How to choose an artist to commission a portrait from without being deceived

The artistic community is getting increasingly concerned about the presence of websites that sell digitally treated photos and try to make them pass for legitimate portraits by printing them on art paper or canvas.
The latest technological advances make our life and work much easier, but there are people who take advantage of them to carry out fraudulent practices. One of these practices consists in selling seemingly handmade portraits, which in reality are just the original photos which then are run through digital software. Despite being mere knockoffs, they are surprisingly believable. In order to do that, professional printers are used on artistic paper or a canvas and, in addition, can be processed manually to achieve an even more accurate appearance. For example, on top of the printed photo, either pencil strokes, or brushstrokes with paints or thick gels are applied in order to give it that characteristic oil relief.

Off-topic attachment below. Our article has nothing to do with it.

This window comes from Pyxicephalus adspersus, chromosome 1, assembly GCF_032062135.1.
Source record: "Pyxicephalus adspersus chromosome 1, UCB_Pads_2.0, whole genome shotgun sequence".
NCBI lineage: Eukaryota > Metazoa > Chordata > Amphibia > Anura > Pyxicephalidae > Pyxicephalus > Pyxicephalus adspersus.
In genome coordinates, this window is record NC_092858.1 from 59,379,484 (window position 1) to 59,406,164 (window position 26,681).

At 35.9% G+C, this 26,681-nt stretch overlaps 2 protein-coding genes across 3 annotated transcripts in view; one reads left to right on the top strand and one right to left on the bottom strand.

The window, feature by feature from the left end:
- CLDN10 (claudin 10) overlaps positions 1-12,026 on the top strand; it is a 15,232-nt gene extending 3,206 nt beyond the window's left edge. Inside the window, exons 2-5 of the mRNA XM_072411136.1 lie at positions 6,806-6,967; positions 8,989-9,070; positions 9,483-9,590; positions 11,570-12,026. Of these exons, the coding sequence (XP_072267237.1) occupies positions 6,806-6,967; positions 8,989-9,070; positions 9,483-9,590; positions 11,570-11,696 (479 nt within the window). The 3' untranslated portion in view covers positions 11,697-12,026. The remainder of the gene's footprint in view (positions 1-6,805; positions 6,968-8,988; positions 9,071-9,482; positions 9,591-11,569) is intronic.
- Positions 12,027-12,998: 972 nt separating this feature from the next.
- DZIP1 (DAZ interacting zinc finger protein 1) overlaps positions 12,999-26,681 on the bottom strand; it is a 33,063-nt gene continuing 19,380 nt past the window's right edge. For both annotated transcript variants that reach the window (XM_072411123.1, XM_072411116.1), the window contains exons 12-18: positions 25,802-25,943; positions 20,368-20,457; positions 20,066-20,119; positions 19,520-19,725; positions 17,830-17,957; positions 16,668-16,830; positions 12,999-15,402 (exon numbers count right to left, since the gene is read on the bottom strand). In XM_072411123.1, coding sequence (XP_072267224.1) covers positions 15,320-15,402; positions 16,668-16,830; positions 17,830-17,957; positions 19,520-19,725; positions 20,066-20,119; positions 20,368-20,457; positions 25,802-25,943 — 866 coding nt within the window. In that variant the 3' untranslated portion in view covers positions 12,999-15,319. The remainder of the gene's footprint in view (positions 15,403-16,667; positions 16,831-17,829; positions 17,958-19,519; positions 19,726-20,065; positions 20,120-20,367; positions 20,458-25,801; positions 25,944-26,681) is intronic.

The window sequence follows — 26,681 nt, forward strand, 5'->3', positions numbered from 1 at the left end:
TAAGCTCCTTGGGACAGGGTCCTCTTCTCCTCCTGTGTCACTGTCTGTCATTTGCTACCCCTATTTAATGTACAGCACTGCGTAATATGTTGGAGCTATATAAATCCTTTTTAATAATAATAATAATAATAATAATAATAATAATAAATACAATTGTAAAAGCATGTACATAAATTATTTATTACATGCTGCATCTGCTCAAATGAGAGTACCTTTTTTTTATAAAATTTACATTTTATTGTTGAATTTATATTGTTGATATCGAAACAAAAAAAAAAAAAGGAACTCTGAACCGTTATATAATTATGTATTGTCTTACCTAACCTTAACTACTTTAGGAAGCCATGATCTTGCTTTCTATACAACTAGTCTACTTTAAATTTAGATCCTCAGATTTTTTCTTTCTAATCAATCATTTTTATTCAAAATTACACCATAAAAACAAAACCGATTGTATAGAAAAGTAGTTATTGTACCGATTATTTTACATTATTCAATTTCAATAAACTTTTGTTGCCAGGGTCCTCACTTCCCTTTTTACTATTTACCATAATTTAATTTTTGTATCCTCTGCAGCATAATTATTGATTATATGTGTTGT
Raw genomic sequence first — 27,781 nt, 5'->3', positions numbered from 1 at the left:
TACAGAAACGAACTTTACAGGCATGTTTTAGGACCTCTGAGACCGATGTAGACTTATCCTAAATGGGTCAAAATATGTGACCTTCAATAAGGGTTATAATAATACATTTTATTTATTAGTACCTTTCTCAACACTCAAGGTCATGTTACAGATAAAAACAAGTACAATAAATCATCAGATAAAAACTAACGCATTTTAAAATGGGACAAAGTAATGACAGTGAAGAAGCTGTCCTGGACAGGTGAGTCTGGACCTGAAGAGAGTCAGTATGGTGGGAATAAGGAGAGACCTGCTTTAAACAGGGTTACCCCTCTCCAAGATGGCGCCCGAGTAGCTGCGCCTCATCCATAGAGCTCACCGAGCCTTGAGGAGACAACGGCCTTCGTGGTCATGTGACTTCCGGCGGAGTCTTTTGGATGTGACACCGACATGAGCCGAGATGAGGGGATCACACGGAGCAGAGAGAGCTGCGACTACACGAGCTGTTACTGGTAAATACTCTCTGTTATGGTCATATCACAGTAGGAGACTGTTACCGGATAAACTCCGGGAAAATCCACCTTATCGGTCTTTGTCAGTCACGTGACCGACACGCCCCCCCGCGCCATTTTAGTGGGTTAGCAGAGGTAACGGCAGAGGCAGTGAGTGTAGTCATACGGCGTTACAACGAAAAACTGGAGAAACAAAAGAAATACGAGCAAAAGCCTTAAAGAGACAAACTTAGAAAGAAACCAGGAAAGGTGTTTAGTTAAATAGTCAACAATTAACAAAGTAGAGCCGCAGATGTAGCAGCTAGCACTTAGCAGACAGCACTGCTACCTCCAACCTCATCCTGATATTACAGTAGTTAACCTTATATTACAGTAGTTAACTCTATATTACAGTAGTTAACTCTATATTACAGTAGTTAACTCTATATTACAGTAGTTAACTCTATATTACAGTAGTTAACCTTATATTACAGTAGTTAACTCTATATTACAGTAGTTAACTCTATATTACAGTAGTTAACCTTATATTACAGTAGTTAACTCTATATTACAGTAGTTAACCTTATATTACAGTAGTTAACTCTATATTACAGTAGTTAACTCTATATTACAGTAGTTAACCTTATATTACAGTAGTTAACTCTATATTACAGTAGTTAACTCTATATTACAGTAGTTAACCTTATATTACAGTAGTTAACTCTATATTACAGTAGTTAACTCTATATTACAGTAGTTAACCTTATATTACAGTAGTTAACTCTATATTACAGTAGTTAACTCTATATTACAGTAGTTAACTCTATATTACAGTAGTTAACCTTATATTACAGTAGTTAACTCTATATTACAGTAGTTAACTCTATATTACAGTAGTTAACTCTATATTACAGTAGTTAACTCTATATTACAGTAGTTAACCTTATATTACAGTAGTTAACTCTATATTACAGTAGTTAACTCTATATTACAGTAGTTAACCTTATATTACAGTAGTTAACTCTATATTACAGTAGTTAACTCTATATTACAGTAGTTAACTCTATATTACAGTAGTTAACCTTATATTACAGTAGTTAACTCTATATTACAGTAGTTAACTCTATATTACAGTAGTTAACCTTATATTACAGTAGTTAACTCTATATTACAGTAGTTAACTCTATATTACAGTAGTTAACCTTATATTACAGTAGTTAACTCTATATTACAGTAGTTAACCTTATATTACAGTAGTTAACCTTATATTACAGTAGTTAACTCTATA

There are imitations that can be seen with the naked eye, but there are some that are not so easy to differentiate even for a professional. I’d like to give you some clues to distinguish them:
The price: The price is suspiciously low compared to the average prices in the market. But this is not always the case, since I have seen that sometimes imitations of pencil portraits are offered at a price around a hundred euros, which is not cheap at all.
Time: They offer you a portrait with a very short elaboration time.
Technical paper formats such as A4, A3 … are used, which are more adaptable to the printers. The measurements of art papers and canvases are actually different.
On these websites the photographs of the artists themselves do not usually appear. Moreover, there are neither videos nor photos of the stages of the work process.
The most obvious sign there is is the presence of small and unnecessary but very precise details. A true artist does not make an exact copy of a photo, but interprets it in his own way, removing unnecessary details. These details, apart from the fact that they can harm the idea envisioned by the artist, assume additional hours or even days of extra work which do not favor the result. On the other hand, for a graphic designer the opposite happens: it costs them too much work to remove or modify the small details, so they usually appear the same as in the original photo.
If they give you the same budget for, for example, a portrait with only the face and for a portrait with a complex background, it may be a sign that technological means are being used to facilitate the task.
I hope this article is useful for the next time you want to order a portrait by the Internet..

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